Adventures of putting 16 GB of RAM in a motherboard that doesn’t support it @dt_db

This is the story of Doug Brown, looking to put 16 GB of RAM into a computer using a Foxconn P55MX motherboard with a Core i5 750. The motherboard doesn’t officially support 16 GB of RAM in its two slots.

I made sure the BIOS was completely updated (version 946F1P06) and put in my two 8 gig sticks. Then, I booted it up into my Ubuntu 16.04 install and everything worked perfectly. I decided that my theory about the motherboard actually supporting more RAM than the documentation claimed was correct and forgot about it.

Then, a few months later, I tried to boot into Windows 10. I mostly use this computer in Linux. I only occasionally need to boot into Windows to check something out.

When GRUB came up, I navigated to the Windows 10 menu choice and hit enter. The Windows boot screen briefly showed up, and then I was immediately greeted with a Blue Screen of Death.

Doug was pretty sure there was some kind of memory mapping issue going on and decided to look more into the ACPI_BIOS_ERROR code and what causes it, stumbling upon this excellent Microsoft driver debugging document that explains the ACPI_BIOS_ERROR bug check.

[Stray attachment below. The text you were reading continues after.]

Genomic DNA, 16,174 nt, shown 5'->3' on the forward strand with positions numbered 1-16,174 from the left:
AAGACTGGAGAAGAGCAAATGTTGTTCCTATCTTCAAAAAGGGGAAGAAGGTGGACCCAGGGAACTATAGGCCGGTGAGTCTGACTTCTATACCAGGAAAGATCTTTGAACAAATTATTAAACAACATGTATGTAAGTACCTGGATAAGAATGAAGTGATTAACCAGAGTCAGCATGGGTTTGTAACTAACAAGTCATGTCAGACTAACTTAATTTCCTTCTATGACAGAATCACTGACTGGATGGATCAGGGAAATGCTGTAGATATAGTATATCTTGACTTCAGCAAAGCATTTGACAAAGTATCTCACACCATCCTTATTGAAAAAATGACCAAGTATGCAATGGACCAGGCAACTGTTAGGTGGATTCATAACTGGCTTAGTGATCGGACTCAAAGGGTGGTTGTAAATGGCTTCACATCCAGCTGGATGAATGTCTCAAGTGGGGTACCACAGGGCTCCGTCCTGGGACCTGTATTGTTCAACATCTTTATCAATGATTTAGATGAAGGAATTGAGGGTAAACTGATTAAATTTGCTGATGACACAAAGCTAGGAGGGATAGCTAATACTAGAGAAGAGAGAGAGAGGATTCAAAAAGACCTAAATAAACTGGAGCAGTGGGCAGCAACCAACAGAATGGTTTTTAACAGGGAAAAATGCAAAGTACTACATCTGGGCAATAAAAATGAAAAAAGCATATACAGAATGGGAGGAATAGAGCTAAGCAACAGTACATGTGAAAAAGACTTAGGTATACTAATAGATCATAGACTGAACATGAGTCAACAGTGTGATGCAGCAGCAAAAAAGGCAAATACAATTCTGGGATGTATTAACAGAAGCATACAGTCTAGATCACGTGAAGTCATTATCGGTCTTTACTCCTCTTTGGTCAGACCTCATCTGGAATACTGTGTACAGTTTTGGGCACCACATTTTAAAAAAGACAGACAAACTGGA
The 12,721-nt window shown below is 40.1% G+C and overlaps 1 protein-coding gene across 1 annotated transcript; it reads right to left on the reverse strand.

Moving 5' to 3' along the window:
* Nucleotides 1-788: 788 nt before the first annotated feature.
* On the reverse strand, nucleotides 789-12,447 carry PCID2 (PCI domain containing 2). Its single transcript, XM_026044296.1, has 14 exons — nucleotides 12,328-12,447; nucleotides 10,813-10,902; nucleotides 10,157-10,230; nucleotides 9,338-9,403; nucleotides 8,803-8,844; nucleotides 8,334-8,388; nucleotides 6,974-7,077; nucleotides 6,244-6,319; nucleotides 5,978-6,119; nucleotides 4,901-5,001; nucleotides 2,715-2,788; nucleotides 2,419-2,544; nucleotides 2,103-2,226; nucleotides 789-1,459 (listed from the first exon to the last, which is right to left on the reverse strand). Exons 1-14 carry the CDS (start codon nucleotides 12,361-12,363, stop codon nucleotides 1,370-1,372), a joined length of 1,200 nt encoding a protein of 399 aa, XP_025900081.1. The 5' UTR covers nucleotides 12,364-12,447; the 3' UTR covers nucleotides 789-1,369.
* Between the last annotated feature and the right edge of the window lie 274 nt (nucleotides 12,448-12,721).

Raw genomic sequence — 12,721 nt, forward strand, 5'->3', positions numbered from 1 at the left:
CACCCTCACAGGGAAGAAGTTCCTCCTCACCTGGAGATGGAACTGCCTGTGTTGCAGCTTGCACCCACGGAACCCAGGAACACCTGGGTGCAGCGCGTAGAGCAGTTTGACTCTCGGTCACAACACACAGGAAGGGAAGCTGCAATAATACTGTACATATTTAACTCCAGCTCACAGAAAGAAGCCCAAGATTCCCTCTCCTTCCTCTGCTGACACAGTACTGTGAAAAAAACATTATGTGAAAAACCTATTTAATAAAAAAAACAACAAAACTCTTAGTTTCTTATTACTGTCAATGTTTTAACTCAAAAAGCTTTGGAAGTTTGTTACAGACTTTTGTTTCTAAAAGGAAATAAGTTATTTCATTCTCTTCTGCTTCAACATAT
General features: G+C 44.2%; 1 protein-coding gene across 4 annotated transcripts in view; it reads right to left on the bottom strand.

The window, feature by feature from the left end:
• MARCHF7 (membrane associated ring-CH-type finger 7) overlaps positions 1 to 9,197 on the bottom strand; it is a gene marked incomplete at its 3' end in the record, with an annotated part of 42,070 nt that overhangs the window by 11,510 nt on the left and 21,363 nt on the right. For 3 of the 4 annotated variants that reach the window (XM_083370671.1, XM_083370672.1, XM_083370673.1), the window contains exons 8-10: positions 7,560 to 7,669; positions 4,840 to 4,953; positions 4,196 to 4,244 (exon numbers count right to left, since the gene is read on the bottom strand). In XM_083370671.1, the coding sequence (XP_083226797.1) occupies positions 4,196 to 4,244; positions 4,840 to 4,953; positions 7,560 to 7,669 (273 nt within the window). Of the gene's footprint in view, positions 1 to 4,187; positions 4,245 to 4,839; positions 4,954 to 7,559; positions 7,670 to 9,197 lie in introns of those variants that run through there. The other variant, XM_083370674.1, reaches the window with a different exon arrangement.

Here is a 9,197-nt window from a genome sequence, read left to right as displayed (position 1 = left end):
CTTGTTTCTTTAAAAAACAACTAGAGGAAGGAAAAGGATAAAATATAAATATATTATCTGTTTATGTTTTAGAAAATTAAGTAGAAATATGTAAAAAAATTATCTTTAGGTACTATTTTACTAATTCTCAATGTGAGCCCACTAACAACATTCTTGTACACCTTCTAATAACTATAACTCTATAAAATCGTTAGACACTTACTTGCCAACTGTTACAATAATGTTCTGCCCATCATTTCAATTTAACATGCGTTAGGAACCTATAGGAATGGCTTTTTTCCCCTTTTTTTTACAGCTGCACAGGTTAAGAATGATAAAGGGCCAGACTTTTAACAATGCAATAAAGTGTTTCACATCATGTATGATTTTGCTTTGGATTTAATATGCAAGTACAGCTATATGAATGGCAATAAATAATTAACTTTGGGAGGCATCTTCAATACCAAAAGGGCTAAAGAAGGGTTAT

The reason Linux works with 16 GB is because it notices the conflict and ignores the conflicting PCI range that ACPI provides, whereas Windows throws up its hands in disgust and pukes out a blue screen that says, “your BIOS has a problem!” I can’t blame Windows. There is definitely an overlap, so it makes sense that it gets confused.

I was also excited because I discovered that GRUB has the ability to replace your ACPI tables with new versions. So if I could figure out which table was involved, I could install a new version of that table using GRUB and theoretically Windows would be happy.

Doug isn’t sure this is safe but it makes his system work ok. Read more in the blog post here.


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